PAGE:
Recently Georgia’s Department of Public Health released a graph demonstrating “a dramatic, steady decline in cases, deaths, and hospitalizations in the state’s five most affected counties, from a peak on April 28, just before the state’s restrictions were eased, to near-zero two weeks later,” the Post reported.

However, the dates on the chart showed a “curious ordering” that showed dates out of oder and some dates skipped. On the cart, April 30 was followed by May 4; May 5 was followed by May 2, which was followed by May 7 — which in turn was followed by April 26. By rearranging the dates, the chart appears to show a decline in covid-19 cases. It was all an illusion, the Post reported.

Now, Kemp’s office has apologized for what state Rep. Scott Holcomb, an Atlanta Democrat, called a “cuckoo” presentation of data. 

The Atlanta Journal-Constitution noted this was not the first “cuckoo” presentation of coronavirus data. In fact, it was the third such “error” in as many weeks involving sloppy counting of cases, deaths, and other measures tracking covid-19 in Georgia. 

Another official state chart shows cases decreasing dramatically over 14 days, with an asterisk explaining that “confirmed cases over the last 14 days may not be accounted for due to illnesses yet to be reported or test results may still be pending.”

Kemp’s press secretary, apologizing for the altered graph, said officials had thought it “would be helpful.”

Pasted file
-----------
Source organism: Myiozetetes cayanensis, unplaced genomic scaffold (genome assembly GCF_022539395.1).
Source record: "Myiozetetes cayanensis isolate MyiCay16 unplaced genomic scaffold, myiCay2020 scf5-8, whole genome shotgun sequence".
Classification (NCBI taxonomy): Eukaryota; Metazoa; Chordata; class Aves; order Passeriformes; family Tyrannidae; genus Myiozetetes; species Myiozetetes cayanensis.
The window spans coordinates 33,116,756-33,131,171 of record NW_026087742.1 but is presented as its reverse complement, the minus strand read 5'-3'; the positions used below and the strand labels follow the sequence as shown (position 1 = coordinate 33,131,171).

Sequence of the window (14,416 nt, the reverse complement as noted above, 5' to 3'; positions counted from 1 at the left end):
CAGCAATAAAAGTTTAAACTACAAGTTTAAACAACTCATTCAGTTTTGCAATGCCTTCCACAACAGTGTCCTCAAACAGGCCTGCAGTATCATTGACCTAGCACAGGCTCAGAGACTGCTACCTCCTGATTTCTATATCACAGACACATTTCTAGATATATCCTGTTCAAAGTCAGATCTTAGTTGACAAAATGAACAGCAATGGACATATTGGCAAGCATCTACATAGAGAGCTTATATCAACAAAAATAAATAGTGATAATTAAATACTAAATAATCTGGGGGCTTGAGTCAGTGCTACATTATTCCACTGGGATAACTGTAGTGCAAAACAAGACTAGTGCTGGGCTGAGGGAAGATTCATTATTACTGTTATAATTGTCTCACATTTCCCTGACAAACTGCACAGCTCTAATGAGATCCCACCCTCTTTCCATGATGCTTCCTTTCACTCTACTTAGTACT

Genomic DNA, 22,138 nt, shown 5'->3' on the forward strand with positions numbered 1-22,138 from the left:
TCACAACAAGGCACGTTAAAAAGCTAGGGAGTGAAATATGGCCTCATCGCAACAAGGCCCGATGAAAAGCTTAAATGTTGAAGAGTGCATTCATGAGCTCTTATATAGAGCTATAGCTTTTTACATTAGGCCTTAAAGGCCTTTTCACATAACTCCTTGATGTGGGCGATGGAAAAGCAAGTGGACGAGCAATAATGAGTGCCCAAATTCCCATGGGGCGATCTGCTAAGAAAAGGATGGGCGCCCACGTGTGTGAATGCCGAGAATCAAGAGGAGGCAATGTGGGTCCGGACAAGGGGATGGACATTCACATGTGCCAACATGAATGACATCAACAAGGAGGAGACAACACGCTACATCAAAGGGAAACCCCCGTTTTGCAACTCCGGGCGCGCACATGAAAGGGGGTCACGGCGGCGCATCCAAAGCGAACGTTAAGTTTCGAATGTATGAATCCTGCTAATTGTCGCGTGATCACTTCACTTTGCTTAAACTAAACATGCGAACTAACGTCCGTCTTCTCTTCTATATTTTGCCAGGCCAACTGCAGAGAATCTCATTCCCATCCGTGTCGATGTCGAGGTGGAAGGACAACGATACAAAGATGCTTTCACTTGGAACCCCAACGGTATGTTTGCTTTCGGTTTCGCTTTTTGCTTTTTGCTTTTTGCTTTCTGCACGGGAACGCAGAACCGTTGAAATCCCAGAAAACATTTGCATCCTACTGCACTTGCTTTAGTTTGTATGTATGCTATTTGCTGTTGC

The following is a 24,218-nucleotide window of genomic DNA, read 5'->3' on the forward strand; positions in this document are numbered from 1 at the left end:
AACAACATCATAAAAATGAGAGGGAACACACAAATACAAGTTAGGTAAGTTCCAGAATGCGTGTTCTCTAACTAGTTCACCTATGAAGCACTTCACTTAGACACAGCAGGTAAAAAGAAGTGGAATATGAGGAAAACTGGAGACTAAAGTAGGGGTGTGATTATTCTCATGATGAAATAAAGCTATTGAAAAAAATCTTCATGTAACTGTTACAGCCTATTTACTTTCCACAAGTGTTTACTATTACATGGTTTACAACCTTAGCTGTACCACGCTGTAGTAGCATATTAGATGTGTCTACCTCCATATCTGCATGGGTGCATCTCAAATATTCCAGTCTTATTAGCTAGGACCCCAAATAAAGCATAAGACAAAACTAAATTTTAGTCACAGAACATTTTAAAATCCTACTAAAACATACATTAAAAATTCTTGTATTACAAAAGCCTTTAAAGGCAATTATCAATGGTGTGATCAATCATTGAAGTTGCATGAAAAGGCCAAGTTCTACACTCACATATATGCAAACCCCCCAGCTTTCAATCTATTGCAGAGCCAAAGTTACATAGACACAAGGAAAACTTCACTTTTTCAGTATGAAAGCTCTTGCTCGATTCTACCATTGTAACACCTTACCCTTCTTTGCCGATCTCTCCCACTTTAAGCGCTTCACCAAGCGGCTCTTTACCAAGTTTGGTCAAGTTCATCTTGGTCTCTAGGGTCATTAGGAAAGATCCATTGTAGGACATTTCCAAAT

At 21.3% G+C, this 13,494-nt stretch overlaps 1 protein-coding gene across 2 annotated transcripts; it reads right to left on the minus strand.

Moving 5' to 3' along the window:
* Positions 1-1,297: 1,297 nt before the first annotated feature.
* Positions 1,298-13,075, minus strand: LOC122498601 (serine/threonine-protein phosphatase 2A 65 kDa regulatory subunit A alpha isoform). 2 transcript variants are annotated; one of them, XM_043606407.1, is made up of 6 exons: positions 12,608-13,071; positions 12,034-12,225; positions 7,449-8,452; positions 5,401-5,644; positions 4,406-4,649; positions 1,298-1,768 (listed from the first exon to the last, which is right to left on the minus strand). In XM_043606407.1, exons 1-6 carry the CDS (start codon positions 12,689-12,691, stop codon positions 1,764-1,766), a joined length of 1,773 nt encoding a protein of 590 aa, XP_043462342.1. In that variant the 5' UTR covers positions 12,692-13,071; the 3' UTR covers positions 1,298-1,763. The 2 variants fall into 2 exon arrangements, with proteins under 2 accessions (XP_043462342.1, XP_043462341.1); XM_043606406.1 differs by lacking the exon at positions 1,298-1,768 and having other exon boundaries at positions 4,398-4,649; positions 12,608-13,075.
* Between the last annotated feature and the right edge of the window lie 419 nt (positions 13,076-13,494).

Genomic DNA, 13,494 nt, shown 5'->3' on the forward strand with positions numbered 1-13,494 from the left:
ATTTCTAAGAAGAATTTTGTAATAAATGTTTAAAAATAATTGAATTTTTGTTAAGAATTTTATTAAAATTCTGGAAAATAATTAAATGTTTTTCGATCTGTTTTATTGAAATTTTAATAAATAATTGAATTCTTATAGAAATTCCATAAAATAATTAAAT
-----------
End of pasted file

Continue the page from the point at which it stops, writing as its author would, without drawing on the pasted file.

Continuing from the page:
This decision and deception only put more Black lives in danger. While Catoosa Baptist Tabernacle does not have a majority of Black congregants, Georgia is teeming with Black churches, many of them mega-churches. The state ranks third behind California and Texas for megachurches — those with more than 2,000 attendees on average, The Atlanta-Journal Consitution reported. Just in Atlanta there are more than a half dozen mega-churches with 5,000-or-more congregants.

Atlanta Mayor Keisha Lance Bottoms was adamant in her reluctance to reopen the city and urged businesses to ignore Kemp’s lifting of restrictions.

Black residents of Georgia are more likely to get infected as the state reopens, according to the Centers for Disease Control and Prevention (CDC) data. 

A new report by the CDC shows that more than “four-fifths of hospitalized coronavirus patients in the study were Black (and) of the 297 patients in the study whose race and ethnicity were known, 83.2 percent were Black,” The New York Times reported.

“That is a very high rate of infections,” said Dr. Wayne A.I. Frederick, a cancer surgeon and the president of Howard University who was not involved in the C.D.C. report. 

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“A lot of it may come from the fact that African-Americans are essential employees in our system,” he said, adding, “Everything from bus drivers to health care workers and cleaning services, they are on the front line, and therefore are far more likely to be exposed.”

The CDC study analyzed 305 cases of laboratory-confirmed coronavirus in patients who were admitted to eight Georgia hospitals in March. It found that 26.2 percent of patients were not believed to have pre conditions associated with higher risk for severe diseases.

This, the study’s authors say, shows that Georgia’s Black population is especially vulnerable.

“Given the overrepresentation of Black patients within this hospitalized cohort, it is important for public health officials to ensure that prevention activities prioritize communities and racial/ethnic groups most affected by covid-19,” the report stressed.